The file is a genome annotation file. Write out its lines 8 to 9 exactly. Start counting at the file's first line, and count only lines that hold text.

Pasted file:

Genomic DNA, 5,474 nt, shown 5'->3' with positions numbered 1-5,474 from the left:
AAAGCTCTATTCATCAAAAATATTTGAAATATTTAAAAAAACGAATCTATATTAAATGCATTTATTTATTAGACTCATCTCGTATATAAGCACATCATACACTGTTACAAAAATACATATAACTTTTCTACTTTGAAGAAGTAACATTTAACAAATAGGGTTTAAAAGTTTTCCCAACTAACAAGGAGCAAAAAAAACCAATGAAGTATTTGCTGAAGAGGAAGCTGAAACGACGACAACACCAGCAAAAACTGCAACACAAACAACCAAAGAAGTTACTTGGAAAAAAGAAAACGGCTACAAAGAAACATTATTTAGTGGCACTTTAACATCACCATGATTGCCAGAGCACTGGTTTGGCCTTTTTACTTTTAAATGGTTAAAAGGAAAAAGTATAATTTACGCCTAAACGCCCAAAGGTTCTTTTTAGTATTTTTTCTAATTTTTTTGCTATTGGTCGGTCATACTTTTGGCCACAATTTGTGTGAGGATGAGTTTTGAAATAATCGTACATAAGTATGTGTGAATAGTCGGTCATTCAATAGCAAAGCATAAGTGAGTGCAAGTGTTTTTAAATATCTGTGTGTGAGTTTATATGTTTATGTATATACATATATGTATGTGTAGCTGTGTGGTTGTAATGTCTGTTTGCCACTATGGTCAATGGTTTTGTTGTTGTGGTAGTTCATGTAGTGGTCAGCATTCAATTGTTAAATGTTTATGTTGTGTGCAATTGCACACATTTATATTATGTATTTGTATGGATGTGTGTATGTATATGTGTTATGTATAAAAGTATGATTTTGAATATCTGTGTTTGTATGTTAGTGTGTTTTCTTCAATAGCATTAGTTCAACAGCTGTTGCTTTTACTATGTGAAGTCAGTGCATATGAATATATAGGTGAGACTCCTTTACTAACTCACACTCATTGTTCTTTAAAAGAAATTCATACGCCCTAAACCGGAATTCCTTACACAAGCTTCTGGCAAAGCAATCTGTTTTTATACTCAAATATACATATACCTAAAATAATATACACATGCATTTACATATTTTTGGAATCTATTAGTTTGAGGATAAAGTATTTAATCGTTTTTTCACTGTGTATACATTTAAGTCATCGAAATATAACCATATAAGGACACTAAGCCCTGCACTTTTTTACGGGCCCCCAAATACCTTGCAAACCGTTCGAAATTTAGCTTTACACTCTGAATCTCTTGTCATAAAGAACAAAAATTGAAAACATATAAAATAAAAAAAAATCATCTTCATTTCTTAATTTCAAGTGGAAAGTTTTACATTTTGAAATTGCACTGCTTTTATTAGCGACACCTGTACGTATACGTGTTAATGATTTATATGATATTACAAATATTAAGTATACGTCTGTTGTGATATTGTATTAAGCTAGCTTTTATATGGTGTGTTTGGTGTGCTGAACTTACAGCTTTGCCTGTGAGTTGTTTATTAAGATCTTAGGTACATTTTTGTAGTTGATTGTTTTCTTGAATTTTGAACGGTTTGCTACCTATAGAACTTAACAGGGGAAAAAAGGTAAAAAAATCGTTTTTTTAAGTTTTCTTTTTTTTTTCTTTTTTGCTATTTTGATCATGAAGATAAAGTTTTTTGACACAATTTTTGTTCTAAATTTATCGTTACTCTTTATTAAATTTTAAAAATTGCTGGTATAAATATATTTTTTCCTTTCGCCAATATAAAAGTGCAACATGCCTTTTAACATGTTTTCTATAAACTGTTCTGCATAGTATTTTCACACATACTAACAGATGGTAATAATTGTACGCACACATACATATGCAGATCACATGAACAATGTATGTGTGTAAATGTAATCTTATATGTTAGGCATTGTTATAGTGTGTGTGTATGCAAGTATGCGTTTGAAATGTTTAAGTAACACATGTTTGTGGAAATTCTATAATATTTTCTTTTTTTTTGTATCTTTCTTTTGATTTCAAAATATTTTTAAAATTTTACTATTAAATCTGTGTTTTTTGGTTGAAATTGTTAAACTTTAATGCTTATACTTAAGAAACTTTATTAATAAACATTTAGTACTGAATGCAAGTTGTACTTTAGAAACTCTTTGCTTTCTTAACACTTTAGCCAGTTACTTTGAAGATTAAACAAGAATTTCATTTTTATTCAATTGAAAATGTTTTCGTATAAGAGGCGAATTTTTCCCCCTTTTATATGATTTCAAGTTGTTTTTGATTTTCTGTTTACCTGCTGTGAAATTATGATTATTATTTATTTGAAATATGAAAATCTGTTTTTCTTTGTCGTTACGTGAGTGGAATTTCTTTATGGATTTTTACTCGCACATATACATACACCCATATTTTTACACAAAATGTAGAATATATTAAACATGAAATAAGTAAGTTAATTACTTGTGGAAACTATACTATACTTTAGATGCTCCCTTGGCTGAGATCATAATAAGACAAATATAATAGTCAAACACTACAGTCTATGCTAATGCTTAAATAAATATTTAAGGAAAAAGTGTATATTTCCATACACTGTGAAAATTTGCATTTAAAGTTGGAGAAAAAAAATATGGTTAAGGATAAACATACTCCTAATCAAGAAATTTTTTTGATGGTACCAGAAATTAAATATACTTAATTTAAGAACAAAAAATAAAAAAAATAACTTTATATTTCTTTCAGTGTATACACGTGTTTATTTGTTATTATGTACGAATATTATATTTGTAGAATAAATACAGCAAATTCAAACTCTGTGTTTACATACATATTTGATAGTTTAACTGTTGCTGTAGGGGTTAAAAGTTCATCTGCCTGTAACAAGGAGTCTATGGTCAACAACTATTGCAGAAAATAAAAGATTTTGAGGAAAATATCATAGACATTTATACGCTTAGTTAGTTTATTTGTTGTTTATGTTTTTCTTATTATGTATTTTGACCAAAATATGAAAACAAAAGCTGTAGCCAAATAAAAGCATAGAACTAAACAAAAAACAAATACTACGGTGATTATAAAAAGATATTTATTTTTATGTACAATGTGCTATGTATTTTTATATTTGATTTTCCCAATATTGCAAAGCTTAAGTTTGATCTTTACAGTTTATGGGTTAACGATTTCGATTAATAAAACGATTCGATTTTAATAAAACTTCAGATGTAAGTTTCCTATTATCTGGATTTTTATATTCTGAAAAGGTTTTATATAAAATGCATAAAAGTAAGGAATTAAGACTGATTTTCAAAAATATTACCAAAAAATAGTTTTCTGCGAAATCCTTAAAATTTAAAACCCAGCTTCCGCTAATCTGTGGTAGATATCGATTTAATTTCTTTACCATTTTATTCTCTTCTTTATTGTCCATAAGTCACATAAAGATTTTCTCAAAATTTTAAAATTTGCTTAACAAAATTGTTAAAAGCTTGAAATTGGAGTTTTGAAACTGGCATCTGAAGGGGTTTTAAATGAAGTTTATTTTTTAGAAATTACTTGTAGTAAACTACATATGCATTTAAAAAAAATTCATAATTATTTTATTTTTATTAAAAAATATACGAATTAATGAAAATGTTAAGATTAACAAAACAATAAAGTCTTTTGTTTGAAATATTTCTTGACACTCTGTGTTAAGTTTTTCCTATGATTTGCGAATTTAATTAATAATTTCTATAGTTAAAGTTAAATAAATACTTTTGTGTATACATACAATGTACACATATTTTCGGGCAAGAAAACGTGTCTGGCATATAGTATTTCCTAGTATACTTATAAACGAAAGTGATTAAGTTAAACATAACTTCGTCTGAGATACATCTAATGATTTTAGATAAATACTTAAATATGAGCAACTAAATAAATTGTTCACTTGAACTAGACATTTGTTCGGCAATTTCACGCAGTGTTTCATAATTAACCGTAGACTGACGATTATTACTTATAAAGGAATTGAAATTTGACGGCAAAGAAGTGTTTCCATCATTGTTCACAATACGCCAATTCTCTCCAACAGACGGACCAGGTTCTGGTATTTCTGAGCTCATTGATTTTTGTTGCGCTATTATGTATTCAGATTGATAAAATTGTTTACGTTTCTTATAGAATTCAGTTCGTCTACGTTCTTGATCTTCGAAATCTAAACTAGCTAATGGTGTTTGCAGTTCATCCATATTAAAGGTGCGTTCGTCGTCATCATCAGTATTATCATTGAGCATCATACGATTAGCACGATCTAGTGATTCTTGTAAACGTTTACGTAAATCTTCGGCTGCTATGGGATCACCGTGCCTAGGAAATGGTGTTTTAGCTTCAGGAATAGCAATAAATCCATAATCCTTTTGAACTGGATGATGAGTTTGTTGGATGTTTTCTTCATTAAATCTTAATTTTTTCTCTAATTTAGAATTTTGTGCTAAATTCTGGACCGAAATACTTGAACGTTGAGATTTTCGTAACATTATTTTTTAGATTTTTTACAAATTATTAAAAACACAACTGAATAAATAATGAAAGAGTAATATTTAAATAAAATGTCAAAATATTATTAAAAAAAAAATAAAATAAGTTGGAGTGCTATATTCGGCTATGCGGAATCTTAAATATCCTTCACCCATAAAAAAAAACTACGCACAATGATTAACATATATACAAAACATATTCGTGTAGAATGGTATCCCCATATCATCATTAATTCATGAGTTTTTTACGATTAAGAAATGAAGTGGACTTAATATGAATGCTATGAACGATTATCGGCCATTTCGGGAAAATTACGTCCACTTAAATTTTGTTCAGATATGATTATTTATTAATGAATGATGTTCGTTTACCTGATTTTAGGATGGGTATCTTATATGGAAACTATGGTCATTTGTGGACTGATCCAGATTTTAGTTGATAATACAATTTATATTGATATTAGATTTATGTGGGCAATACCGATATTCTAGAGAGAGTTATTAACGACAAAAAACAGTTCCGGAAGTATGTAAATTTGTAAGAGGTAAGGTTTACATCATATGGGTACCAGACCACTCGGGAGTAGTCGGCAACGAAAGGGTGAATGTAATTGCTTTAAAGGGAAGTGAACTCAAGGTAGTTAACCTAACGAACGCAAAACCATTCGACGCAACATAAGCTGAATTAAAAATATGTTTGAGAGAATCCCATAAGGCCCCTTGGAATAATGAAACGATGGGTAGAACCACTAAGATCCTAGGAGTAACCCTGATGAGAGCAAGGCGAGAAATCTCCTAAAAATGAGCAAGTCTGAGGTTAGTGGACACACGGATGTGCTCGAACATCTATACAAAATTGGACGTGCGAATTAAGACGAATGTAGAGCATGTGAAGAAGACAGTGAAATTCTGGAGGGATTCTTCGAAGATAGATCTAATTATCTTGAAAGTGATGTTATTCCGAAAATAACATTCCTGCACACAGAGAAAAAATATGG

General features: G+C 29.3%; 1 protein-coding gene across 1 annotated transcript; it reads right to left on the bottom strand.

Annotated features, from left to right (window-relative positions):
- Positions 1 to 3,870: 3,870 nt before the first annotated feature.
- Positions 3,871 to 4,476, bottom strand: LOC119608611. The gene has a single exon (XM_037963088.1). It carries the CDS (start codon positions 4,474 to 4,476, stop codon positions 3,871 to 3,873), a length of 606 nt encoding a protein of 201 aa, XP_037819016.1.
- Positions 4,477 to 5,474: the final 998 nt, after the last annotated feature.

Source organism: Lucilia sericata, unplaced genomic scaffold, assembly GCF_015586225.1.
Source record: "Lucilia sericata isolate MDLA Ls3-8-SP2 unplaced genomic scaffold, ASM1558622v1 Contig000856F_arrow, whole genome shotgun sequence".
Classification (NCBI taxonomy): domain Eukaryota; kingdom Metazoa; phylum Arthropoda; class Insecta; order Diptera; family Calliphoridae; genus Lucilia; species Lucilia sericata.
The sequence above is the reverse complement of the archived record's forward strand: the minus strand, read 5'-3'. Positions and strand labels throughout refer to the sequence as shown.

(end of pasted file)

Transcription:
Source organism: Lucilia sericata, unplaced genomic scaffold, assembly GCF_015586225.1.
Source record: "Lucilia sericata isolate MDLA Ls3-8-SP2 unplaced genomic scaffold, ASM1558622v1 Contig000856F_arrow, whole genome shotgun sequence".